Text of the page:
Building Character: David Furr
In “The Importance of Being Earnest,” the actor relies on everything from his costars to 70s sitcoms.
Welcome to Building Character, TDF STAGES´ ongoing series about actors and how they create their roles.
When you think of Oscar Wilde’s The Importance of Being Earnest, 70s sitcoms may not immediately come to mind, but David Furr, starring as Jack Worthing in the Roundabout’s current Broadway revival, says his attraction to the play is partly based on classic TV comedy.
“This is going to sound really silly, but aside from the language, which is fantastic, I grew up watching Three’s Company and [Earnest] is somewhere between Three’s Company and things like Buster Keaton and Charlie Chaplin,” he says.
On closer inspection, it’s not such a far-fetched idea. After all, in Three’s Company, Jack Tripper pretends to be gay so he can live in a house with two women. In Wilde’s play, Jack Worthing pretends to be named Earnest when he visits London, so he can cavort around town without ruining his reputation back home.
“I love the idea of Jack [Worthing] creating this secret and then the farce of trying to manage that secret,” says Furr.
To communicate Jack’s predicament, Furr has to master Wilde’s language. The script bursts with famous epigrams, and the humor often comes from how the actors interpret them. “You have to be sure that the character is very serious about what they’re saying, because if the character or actor knows they’re being funny, it’s just not as funny.” Furr says. “It can just really kill the joke.”
Director Brian Bedford let the actors find their own way through their lines. For Furr, that meant carefully shading his voice for certain scenes, such as when Jack gets frustrated. “The other thing is just figuring out what your character is doing with each line because there’s a trap with this play where people can be witty for witty’s sake, and I think that’s death for this play,” he says. “You have to be doing something with that line, trying to make a change in somebody and communicating to somebody, trying to make sure you are pursuing an intention with your lines and not just being a clever actor. People will see through that quite readily.”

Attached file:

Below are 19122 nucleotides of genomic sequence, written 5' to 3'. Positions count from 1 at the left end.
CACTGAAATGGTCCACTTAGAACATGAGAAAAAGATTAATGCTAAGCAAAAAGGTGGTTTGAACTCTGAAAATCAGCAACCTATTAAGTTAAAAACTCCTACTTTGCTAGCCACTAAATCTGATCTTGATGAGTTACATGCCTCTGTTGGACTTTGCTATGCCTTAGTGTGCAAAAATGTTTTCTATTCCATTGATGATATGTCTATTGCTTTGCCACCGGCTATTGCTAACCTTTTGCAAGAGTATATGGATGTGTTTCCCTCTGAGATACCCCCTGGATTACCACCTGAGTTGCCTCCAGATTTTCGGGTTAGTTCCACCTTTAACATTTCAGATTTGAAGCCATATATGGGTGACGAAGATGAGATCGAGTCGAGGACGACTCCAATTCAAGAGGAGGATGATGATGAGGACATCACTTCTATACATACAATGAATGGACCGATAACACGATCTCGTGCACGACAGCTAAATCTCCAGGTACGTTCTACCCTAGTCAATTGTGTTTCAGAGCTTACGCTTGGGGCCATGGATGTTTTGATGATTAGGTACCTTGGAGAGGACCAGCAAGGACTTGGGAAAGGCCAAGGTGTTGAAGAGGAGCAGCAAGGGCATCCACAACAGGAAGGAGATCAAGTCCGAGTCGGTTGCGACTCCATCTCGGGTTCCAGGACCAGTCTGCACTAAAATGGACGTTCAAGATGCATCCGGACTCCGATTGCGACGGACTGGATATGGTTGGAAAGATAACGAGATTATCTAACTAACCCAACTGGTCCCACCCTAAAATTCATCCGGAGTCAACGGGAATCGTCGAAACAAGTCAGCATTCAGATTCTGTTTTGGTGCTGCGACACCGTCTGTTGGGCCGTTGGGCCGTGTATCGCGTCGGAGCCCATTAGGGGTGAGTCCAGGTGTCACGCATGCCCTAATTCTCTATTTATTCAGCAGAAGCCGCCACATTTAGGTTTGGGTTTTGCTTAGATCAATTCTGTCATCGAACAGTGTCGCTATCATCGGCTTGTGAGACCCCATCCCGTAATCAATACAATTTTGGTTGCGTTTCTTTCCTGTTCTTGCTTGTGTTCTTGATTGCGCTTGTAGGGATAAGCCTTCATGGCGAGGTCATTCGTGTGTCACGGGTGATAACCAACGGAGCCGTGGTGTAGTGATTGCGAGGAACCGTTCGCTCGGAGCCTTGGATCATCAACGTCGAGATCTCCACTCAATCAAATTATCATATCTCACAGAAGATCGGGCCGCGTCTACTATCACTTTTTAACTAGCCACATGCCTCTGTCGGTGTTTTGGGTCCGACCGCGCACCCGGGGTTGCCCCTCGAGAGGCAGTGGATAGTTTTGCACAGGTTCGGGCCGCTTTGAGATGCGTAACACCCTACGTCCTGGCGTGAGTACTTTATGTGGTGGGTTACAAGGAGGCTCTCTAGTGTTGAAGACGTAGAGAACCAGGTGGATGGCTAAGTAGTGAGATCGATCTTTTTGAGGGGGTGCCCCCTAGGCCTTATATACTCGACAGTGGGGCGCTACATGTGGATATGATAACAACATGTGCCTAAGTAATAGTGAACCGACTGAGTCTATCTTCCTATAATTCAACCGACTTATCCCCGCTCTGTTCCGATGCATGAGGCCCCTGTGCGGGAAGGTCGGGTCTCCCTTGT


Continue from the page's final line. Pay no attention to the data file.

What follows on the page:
Plus, if Furr ever lapses into cleverness, his director will know. Bedford also portrays Lady Bracknell, the mother of the woman Jack intends to marry. “It’s a novel thing to have your acting partner also be your director,” Furr says. “He’s always around, which can be either a benefit or not depending on your specific outlook.”
Joking aside, Furr was impressed with how Bedford balanced his two roles. Bedford’s understudy, Sandra Shipley, rehearsed with the cast while he was directing, and sometimes he would step in to run through his scenes.
But Furr also found that playing opposite a director can have unexpected consequences. “Lady Bracknell is always so disapproving of my character that for a while, I wasn’t sure if it was the director who was disapproving or whether it was the character,” he says. “But we’d run through it, and he’d say, ‘Oh, that went quite well,’ and then I thought, ‘OK. It’s just the character.’”
Just as believable as Bedford’s disapproval is the rapport between Furr and Santino Fontana, who plays Jack’s frenemy Algernon Moncrieff. The two had never met before they happened to be matched up together at callbacks, but their chemistry was so natural that Bedford asked if they were friends. Fontana and Furr were also two of the only people in the cast that had never been in a production of the play before. “We bonded in terms of tackling these characters together for the first time,” Furr says. “And we share a dressing room, which I think was helpful through previews to kind of continue the conversation of what are we doing in terms of the characters.”